Legalized discrimination against Jews in Germany began immediately after the Nazi seizure of power in January 1933. Violence and economic pressure were used by the Nazi regime to encourage Jews to voluntarily leave the country. The ideology of Nazism brought together elements of antisemitism, racial hygiene, and eugenics and combined them with pan-Germanism and territorial expansionism with the goal of obtaining more Lebensraum (living space) for the Germanic people. Nazi Germany attempted to obtain this new territory by attacking Poland and the Soviet Union, intending to deport or exterminate the Jews and Slavs living there, who were viewed as being inferior to the Aryan master race.
Discrimination against Jews, long-standing, but extra-legal, throughout much of Europe at the time, was codified in Germany immediately after the Nazi seizure of power on 30 January 1933. The Law for the Restoration of the Professional Civil Service, passed on 7 April of that year, excluded most Jews from the legal profession and the civil service. Similar legislation soon deprived Jewish members of other professions of the right to practise. Violence and economic pressure were used by the regime to force Jews to leave the country. Jewish businesses were denied access to markets, forbidden to advertise in newspapers, and deprived of access to government contracts. Citizens were harassed and subjected to violent attacks and boycotts of their businesses.
1935 chart shows racial classifications under the Nuremberg Laws: German, Mischlinge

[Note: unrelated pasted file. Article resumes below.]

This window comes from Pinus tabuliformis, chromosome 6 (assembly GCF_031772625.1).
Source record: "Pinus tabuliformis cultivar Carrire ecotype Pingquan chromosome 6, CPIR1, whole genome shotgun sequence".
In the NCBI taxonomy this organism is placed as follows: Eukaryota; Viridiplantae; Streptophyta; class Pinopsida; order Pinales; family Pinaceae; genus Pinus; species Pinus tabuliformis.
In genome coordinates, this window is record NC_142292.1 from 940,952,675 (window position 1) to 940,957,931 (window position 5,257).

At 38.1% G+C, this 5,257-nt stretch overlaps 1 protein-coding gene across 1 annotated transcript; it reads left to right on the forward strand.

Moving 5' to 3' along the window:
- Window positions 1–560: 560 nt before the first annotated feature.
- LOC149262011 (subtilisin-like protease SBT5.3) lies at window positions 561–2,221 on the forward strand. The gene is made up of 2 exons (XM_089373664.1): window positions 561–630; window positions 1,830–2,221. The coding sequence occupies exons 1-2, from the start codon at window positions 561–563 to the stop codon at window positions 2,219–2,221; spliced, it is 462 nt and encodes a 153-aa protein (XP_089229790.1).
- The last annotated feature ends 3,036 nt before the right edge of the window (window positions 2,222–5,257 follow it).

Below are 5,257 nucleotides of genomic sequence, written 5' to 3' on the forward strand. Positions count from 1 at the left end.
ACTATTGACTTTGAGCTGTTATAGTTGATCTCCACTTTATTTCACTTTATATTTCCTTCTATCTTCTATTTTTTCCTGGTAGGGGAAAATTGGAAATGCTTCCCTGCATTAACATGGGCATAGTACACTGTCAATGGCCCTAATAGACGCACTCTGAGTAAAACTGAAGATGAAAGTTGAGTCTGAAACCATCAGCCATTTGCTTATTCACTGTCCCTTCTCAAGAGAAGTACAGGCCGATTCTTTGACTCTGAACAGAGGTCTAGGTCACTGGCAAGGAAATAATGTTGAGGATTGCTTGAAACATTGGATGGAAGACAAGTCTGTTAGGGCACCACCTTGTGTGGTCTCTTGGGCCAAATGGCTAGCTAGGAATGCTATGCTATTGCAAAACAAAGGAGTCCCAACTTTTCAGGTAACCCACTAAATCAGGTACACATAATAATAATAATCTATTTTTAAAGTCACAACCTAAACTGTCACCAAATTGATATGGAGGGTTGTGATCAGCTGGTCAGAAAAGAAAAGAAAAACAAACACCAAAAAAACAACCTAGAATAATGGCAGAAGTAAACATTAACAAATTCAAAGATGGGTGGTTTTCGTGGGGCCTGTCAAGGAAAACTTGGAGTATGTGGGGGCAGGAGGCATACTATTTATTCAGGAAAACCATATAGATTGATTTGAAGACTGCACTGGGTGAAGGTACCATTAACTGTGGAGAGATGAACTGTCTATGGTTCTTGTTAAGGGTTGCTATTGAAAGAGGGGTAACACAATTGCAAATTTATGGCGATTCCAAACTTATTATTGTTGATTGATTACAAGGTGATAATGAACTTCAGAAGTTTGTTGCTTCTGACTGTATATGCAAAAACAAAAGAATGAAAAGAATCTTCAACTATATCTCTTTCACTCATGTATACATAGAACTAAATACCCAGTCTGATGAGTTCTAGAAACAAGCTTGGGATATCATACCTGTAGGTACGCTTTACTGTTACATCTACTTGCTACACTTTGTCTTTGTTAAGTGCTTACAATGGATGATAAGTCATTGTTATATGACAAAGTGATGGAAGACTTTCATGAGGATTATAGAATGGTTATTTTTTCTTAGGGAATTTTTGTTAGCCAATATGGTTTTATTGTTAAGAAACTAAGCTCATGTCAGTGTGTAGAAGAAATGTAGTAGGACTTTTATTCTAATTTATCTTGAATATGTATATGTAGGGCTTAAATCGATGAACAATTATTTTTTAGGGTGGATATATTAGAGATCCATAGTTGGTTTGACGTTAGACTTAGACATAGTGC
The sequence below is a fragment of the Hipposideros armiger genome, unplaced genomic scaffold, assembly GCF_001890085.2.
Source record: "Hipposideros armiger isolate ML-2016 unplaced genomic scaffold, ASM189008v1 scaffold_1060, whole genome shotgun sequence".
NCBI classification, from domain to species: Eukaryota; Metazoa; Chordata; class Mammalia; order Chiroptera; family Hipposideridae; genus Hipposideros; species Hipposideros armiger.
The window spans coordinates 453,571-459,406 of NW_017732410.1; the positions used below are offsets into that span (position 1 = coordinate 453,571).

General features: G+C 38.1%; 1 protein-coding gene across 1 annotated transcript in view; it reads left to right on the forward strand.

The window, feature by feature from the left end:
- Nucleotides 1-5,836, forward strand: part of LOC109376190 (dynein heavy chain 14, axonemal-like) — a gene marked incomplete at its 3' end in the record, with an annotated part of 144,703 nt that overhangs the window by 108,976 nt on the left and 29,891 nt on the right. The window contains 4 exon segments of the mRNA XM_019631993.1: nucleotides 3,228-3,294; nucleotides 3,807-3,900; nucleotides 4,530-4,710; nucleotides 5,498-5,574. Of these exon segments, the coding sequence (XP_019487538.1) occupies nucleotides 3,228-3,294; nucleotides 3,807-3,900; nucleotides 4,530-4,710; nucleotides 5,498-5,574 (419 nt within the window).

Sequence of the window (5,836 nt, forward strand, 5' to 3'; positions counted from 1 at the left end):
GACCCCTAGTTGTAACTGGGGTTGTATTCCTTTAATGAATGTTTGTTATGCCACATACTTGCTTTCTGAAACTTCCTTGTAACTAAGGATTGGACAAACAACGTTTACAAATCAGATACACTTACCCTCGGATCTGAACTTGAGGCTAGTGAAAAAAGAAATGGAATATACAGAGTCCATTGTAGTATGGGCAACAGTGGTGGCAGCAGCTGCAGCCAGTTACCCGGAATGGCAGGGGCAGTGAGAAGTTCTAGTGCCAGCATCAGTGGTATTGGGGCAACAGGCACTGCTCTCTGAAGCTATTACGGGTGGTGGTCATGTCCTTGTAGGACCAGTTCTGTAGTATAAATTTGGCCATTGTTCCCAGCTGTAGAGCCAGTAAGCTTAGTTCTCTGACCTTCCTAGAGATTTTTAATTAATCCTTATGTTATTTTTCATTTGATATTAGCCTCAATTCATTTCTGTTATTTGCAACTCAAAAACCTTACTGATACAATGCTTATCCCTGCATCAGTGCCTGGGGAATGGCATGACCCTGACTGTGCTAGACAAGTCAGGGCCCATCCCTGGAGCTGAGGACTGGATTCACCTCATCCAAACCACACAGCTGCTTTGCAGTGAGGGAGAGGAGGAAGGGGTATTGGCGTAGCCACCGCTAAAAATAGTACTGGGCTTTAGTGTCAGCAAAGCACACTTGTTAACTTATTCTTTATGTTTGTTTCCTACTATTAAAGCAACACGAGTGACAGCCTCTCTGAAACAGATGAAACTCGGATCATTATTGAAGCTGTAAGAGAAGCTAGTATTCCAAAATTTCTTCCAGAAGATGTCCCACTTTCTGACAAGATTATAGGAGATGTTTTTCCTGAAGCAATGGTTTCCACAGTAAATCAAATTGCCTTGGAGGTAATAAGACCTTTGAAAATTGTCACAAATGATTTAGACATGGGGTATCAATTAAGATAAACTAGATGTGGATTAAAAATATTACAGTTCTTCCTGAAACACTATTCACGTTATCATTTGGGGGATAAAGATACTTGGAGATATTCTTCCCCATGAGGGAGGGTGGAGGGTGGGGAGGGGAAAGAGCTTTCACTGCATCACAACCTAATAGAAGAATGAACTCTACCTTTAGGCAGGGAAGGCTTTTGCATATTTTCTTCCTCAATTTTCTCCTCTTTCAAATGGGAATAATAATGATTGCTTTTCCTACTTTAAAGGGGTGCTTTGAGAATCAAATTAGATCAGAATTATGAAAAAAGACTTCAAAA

, and Jew.
In September 1935, the Nuremberg Laws were enacted, prohibiting marriages between Jews and people of Germanic extraction, extramarital sexual relations between Jews and Germans, and the employment of German women under the age of 45 as domestic servants in Jewish households. The Reich Citizenship Law stated that only those of German or related blood were defined as citizens; thus, Jews and other minority groups were stripped of their German citizenship. A supplementary decree issued in November defined as Jewish anyone with three Jewish grandparents, or two grandparents if the Jewish faith was followed. By the start of World War II in 1939, around 250,000 of Germany's 437,000 Jews emigrated to the United States, Palestine, Great Britain, and other countries.
After the invasion of Poland in September 1939, Hitler ordered that the Polish leadership and intelligentsia should be destroyed. The Sonderfahndungsbuch Polen (Special Prosecution Book Poland)—lists of people to be killed—had been drawn up by the SS as early as May 1939. The Einsatzgruppen (special task forces) performed these murders with the support of the Volksdeutscher Selbstschutz (Germanic Self-Protection Group), a paramilitary group consisting of ethnic Germans living in Poland. Members of the SS, the Wehrmacht (German Armed Forces), and the Ordnungspolizei (Order Police; Orpo) also shot civilians during the Polish campaign. Approximately 65,000 civilians were killed by the end of 1939. In addition to leaders of Polish society, they killed Jews, prostitutes, Romani people, and the mentally ill.